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The Forge was constructed in 1934 as a metal working shop. It supplied items like iron door hinges and handles plus copper sconces for some of the new buildings. Under the brand of Mountaineer Craftsmen’s Cooperative Association (MCCA) it produced decorative items in wrought iron, pewter, and copper. They were available at the Craft Shop, some shops in the Northeast, and through catalogs. Lon Fullmer and Forest Cress were the smiths. Lon was trained before arriving in Arthurdale.

The Forge pre-restoration in the early 1980s

The Forge pre-restoration in the early 1980s

Forge weather vane made by Blacksmiths in the shop - item is still on display in the Forge

Forge weather vane made by Blacksmiths in the shop - item is still on display in the Forge

Forge Exterior with wrought iron sign and weathervane

Building, Window, Wood, Door

Interior of Forge with Blacksmith Forest Cress, Eleanor Roosevelt

Hat, Black, Cap, Baseball cap

We like to call this "The Forge that Built Arthurdale." It was an important building since many metal items - from hand tools to nails - needed to be made. The Forge, located in the center complex, worked with wrought iron, copper, and pewter. The smiths produced locks, door handles, hinges, and fixtures for the homes and barns as they were built. They also made copper and tin light reflectors for the homes and buildings. They produced a line of Colonial reproduction pewter goods, decorative copper items, and traditional wrought iron wares like fireplace tools and wall hooks. These were sold through the Craft Shop and catalogs.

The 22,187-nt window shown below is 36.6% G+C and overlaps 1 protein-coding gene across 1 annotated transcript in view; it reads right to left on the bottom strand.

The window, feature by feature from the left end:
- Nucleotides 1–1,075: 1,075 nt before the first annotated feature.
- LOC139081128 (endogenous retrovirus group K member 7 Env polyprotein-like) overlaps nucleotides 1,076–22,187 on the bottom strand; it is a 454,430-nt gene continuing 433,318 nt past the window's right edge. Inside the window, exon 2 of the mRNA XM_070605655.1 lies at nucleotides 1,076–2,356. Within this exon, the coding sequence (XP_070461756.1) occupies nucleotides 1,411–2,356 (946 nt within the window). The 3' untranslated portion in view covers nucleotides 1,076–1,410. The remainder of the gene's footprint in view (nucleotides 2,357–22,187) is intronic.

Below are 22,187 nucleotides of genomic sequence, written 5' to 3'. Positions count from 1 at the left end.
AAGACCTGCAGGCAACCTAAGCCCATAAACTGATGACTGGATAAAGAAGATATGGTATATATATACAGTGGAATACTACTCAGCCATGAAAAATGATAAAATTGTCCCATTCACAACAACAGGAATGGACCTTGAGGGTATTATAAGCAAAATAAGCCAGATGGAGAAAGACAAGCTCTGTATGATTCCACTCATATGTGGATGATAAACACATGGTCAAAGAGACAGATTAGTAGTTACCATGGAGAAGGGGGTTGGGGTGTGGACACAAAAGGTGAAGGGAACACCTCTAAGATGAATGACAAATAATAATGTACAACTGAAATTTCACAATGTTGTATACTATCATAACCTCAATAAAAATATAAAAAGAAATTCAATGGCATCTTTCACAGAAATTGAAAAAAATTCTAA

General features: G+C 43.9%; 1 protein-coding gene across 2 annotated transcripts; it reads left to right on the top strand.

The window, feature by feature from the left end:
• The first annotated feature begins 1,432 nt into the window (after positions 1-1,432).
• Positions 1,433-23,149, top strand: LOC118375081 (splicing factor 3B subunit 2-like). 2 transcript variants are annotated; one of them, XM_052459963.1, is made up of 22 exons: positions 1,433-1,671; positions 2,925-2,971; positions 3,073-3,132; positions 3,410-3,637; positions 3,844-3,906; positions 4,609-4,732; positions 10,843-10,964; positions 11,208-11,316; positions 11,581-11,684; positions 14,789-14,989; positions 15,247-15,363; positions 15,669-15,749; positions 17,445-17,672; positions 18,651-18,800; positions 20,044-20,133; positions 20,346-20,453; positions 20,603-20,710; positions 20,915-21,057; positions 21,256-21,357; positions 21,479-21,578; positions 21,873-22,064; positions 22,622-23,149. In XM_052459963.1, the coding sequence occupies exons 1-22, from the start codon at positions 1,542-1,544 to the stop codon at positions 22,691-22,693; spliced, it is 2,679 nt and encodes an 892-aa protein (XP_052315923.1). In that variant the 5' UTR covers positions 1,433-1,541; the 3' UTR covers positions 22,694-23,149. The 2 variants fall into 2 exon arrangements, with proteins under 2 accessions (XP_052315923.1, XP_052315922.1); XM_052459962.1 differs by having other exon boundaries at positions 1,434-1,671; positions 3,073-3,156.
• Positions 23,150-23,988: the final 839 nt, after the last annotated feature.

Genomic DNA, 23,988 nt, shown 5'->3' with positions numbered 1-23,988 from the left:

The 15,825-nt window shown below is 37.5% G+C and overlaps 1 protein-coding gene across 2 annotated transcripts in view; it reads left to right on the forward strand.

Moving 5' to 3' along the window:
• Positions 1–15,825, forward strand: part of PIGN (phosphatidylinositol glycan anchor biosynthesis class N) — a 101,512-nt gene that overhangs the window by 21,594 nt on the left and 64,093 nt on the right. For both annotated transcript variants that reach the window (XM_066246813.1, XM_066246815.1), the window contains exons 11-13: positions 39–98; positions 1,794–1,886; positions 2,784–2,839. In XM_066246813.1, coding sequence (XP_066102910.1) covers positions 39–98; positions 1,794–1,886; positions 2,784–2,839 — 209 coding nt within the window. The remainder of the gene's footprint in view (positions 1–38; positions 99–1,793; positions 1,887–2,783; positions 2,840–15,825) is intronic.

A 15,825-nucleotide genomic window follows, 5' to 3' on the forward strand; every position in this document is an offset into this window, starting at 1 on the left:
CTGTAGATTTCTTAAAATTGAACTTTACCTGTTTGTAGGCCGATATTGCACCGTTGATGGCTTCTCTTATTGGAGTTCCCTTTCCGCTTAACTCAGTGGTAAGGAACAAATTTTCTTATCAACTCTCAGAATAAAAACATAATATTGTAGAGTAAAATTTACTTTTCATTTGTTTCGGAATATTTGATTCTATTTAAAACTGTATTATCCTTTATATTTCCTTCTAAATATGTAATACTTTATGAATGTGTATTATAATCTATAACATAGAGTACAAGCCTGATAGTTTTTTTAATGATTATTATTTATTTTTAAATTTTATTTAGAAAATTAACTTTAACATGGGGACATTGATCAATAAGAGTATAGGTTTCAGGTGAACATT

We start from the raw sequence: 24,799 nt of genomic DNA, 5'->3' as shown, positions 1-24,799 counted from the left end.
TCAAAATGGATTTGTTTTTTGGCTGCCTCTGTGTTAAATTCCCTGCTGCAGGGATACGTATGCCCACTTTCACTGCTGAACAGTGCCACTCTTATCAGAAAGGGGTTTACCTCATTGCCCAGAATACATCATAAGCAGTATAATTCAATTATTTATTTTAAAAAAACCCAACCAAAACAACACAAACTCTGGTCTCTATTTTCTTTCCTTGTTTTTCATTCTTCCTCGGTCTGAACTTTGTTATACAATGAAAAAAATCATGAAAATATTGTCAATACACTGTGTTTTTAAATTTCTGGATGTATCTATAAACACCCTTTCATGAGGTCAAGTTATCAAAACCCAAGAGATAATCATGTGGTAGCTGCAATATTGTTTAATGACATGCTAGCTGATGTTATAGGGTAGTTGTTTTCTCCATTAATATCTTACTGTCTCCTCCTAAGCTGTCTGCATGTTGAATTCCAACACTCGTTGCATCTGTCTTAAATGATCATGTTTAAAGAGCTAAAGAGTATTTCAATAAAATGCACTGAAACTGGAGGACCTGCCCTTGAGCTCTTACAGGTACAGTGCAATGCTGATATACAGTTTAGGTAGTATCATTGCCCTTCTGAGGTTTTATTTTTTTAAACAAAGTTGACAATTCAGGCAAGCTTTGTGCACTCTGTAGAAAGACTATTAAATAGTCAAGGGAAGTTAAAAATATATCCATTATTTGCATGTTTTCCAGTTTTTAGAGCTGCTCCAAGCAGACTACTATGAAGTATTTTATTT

Arthurdale Blacksmiths soon received a national reputation for the products they made. According to a 1940 MCCA catalog, the pewter knives, candlesticks, bowls, and plates made in Arthurdale had a "true antique finish [with the] charm of early American simplicity" and sold from 25 cents to $7 a piece. The American Federation of Arts even selected the MCCA pewter candlesticks for display at the 1937 Paris Exhibition to represent American craftsmanship.

Arthurdale Heritage, Preserving Arthurdale, WV – Eleanor Roosevelt's New Deal Community. Arthurdale Heritage Inc.. Accessed March 20, 2017.

Haid, Stephen Edward. "Arthurdale: An Experiment in Community Planning, 1933-1947." Master's thesis, West Virginia University, 1975.

Maloney, C. J. Back to the Land: Arthurdale, FDRs New Deal, and the Costs of Economic Planning. John Wiley & Sons, 2013.

Patterson, Stuart. “A New Pattern of Life: The Public Past and Present of Two New Deal Communities.” Doctoral Thesis, Emory University, 2006.

Penix, Amanda Griffith. Images of America: Arthurdale. Arcadia Publishing, 2007.

Ward, Bryan. A New Deal for America. Arthurdale Heritage Inc., 1995

Image Sources(Click to expand)

Arthurdale Heritage, Inc.

Arthurdale Heritage, Inc.